Former Youth in Care speaks out on her experience in care

Northwestern Ontario – May 14, 2023:  As a Grade 12 student, Reina Foster and her younger brother, Liam, made the decision to return themselves into care after realizing their mother couldn’t support them.

Reina Foster

“It was a very difficult act to go through, but our safety is what mattered most,” recalls Foster, now living in her home community, Lac Seul First Nation, with two of her own children.

Foster, 24, is sharing her story to ensure that children and youth in care today have a better life. She also wants to break the cycle of an intergenerational legacy that stems from the residential school era.

Her experiences are one of many as a part of the province-wide Children and Youth in Care Day, which is an opportunity to acknowledge children and youth in and from care for their strengths and unique identities, on May 14. This day allows agencies like Tikinagan to build better networks of support by increasing participation of community members and partners so that children and youth in and from care feel supported and thrive. It also helps to destigmatize views about children and youth in and from care by increasing awareness and understanding with the public.

“I can speak in the most honest terms, that I grew up way too quickly than I should have, that I am constantly self-reflecting on my younger days, and that I am aware of what happened to myself and my brother,” she said. “I feel as though I owe myself for what I lost as a child and I am recovering and healing from the hurt, inequalities and injustice that I have faced.”

Foster’s first experience in care began when she was just two-years-old. Reina and Liam were placed in a foster home where they experienced many forms of abuse emotionally, physically, spiritually and mentally. At school, they were bullied, other kids fought us, and they were taught that their culture was bad.

“We constantly wished to be free,” said Foster. “Being as young as we were, I do not recall telling anyone about what happened in that placement. But one thing I do recall is feeling powerless and unprotected.”

Reina remembers going to church as a young girl, but knew even then, it wasn’t part of her identity.

“I understood everything but deep down, I knew that was not meant for me. My spirit longed to be immersed in my culture and after my childhood, after my mother got us out of child care, I was able to explore my spirituality.

“The displacement I faced as a child did not break my spirit at all. Revitalizing her culture has helped bring a sense of identity, a sense of belonging and a sense of resiliency into my life.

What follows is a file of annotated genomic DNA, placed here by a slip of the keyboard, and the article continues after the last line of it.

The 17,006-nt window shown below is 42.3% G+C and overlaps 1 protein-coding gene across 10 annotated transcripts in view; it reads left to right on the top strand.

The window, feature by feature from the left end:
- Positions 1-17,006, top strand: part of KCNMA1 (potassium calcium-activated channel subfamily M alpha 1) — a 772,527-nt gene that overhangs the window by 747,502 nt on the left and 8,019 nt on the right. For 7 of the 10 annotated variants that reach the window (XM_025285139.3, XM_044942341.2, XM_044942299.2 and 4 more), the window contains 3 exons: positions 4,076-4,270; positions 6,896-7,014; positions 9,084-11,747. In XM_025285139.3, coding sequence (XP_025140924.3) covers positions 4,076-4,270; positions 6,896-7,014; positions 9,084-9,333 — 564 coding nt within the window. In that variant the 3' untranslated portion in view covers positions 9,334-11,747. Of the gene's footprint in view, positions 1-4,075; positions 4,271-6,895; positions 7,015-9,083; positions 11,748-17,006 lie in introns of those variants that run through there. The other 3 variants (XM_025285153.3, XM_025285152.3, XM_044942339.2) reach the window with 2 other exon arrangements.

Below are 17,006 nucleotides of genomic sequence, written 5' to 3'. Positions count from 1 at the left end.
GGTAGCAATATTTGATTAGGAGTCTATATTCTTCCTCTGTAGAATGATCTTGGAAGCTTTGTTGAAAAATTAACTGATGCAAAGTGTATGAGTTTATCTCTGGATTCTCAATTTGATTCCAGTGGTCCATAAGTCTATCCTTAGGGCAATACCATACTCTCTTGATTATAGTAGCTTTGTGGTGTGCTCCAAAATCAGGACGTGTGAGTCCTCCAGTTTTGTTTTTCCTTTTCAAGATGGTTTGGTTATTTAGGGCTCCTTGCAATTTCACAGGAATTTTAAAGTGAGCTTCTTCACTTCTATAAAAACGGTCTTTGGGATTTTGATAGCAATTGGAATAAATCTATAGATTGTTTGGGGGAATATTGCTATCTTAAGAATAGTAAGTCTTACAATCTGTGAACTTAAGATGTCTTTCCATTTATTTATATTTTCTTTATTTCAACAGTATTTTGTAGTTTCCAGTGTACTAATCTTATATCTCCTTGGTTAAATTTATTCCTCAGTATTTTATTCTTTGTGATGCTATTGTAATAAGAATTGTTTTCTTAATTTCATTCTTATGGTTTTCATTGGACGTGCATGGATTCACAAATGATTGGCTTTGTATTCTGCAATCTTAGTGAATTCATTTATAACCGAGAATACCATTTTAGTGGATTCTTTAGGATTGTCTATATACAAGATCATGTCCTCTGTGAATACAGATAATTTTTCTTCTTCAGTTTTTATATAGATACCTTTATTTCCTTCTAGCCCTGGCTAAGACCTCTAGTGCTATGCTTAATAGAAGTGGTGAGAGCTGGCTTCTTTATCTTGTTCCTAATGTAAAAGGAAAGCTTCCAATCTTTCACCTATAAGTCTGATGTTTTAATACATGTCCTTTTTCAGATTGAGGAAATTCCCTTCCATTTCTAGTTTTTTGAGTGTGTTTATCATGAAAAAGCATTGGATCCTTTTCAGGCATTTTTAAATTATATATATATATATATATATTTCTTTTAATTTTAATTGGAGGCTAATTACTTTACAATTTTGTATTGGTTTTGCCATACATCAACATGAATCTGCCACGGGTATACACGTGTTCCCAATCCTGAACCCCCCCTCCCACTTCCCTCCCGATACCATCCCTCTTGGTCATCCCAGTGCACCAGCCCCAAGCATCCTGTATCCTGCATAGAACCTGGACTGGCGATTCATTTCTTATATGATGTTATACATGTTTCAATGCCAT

Today, being deeply rooted and grounded in her culture guides her through the work she does as a leader and as an employee. Reina has worked at local, regional, provincial, national and global levels, accomplishing many her dreams before 20, including Youth Chief in Lac Seul. Today, Reina is a member of the Youth Council that advises Tikinagan’s Board and sits on the Youth Advisory Team, advocating for better experiences for children and youth in care.

“If any form of abuse still occurs in child care today, children and youth need to know that they have a safe place within the system; that they can trust their foster family, child care worker and child care agency. Healthy child development is essential in child care setting.”

Although the day is acknowledged on May 14, Tikinagan is encouraging its 30 First Nation communities it serves to honour children and youth through the entire month of May.

Children and Youth in Care Day is an opportunity to show our children in care that our community is here for them, we hear them and that we are a part of their Circle of Care.

Tikinagan shares the sacred responsibility held by parents, extended family and community members to care for children. When a child comes into care, it is important for each child to be part of a network of caring people. Every person who has an interest in the care of a child is asked to become a member of the child’s Circle of Care.

The Circle of Care may include the child’s parents and siblings, extended family members, the First Nation Chief and Council, Elders, the school principal and teachers, workers from other community resources, Foster Parents and other caregivers, and Tikinagan workers and supervisors. Although each has a different role in the Circle, the success of a child’s emotional security depends on teamwork. By working together in mutual cooperation and respect, a circle of healing will surround the child.

Tikinagan is looking for stories from current or former youth in care from their 30 First Nations. They want to know how they paved their own way, laid roots, and bloomed. Tikinagan also wants to celebrate those who believed in them, poured into, and encouraged them. To learn more, go to